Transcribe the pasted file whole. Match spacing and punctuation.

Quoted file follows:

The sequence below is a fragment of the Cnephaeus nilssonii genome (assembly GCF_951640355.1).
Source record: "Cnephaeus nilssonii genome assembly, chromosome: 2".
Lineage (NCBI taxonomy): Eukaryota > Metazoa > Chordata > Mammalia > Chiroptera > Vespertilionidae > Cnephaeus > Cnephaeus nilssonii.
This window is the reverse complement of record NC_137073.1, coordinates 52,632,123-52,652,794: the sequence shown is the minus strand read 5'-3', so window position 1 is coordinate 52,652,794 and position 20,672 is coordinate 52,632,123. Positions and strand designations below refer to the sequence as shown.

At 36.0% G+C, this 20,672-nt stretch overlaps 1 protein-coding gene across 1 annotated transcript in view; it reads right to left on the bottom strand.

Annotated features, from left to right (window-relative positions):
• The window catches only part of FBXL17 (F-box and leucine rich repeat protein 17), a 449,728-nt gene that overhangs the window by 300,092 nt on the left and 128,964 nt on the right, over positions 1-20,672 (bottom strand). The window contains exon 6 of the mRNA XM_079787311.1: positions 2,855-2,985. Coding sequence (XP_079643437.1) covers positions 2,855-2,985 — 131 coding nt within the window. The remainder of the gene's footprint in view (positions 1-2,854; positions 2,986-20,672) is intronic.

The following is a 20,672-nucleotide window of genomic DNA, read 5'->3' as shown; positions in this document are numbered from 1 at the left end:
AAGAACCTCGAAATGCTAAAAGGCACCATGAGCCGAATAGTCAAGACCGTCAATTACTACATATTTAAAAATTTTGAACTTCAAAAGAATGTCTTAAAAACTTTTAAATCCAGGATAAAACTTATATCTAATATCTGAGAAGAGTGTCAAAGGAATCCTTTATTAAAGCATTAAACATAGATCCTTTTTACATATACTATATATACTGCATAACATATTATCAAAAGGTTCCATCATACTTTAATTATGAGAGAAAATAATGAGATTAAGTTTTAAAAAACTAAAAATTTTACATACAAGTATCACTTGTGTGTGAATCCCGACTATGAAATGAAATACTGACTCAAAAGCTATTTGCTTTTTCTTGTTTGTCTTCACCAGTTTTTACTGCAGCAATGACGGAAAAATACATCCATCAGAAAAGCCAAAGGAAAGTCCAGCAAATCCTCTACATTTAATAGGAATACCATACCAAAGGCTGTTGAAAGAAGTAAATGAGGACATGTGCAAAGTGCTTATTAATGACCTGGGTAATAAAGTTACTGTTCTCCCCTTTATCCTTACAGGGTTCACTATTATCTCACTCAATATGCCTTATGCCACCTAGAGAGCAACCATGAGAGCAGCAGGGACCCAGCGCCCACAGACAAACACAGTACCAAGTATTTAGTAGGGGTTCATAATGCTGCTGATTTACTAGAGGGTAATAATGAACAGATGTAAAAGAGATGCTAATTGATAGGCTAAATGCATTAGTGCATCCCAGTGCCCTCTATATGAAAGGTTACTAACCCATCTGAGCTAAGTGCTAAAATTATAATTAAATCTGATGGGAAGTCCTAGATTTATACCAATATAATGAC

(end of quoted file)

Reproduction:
The sequence below is a fragment of the Cnephaeus nilssonii genome (assembly GCF_951640355.1).
Source record: "Cnephaeus nilssonii genome assembly, chromosome: 2".
Lineage (NCBI taxonomy): Eukaryota > Metazoa > Chordata > Mammalia > Chiroptera > Vespertilionidae > Cnephaeus > Cnephaeus nilssonii.
This window is the reverse complement of record NC_137073.1, coordinates 52,632,123-52,652,794: the sequence shown is the minus strand read 5'-3', so window position 1 is coordinate 52,652,794 and position 20,672 is coordinate 52,632,123. Positions and strand designations below refer to the sequence as shown.

At 36.0% G+C, this 20,672-nt stretch overlaps 1 protein-coding gene across 1 annotated transcript in view; it reads right to left on the bottom strand.

Annotated features, from left to right (window-relative positions):
• The window catches only part of FBXL17 (F-box and leucine rich repeat protein 17), a 449,728-nt gene that overhangs the window by 300,092 nt on the left and 128,964 nt on the right, over positions 1-20,672 (bottom strand). The window contains exon 6 of the mRNA XM_079787311.1: positions 2,855-2,985. Coding sequence (XP_079643437.1) covers positions 2,855-2,985 — 131 coding nt within the window. The remainder of the gene's footprint in view (positions 1-2,854; positions 2,986-20,672) is intronic.

The following is a 20,672-nucleotide window of genomic DNA, read 5'->3' as shown; positions in this document are numbered from 1 at the left end:
AAGAACCTCGAAATGCTAAAAGGCACCATGAGCCGAATAGTCAAGACCGTCAATTACTACATATTTAAAAATTTTGAACTTCAAAAGAATGTCTTAAAAACTTTTAAATCCAGGATAAAACTTATATCTAATATCTGAGAAGAGTGTCAAAGGAATCCTTTATTAAAGCATTAAACATAGATCCTTTTTACATATACTATATATACTGCATAACATATTATCAAAAGGTTCCATCATACTTTAATTATGAGAGAAAATAATGAGATTAAGTTTTAAAAAACTAAAAATTTTACATACAAGTATCACTTGTGTGTGAATCCCGACTATGAAATGAAATACTGACTCAAAAGCTATTTGCTTTTTCTTGTTTGTCTTCACCAGTTTTTACTGCAGCAATGACGGAAAAATACATCCATCAGAAAAGCCAAAGGAAAGTCCAGCAAATCCTCTACATTTAATAGGAATACCATACCAAAGGCTGTTGAAAGAAGTAAATGAGGACATGTGCAAAGTGCTTATTAATGACCTGGGTAATAAAGTTACTGTTCTCCCCTTTATCCTTACAGGGTTCACTATTATCTCACTCAATATGCCTTATGCCACCTAGAGAGCAACCATGAGAGCAGCAGGGACCCAGCGCCCACAGACAAACACAGTACCAAGTATTTAGTAGGGGTTCATAATGCTGCTGATTTACTAGAGGGTAATAATGAACAGATGTAAAAGAGATGCTAATTGATAGGCTAAATGCATTAGTGCATCCCAGTGCCCTCTATATGAAAGGTTACTAACCCATCTGAGCTAAGTGCTAAAATTATAATTAAATCTGATGGGAAGTCCTAGATTTATACCAATATAATGAC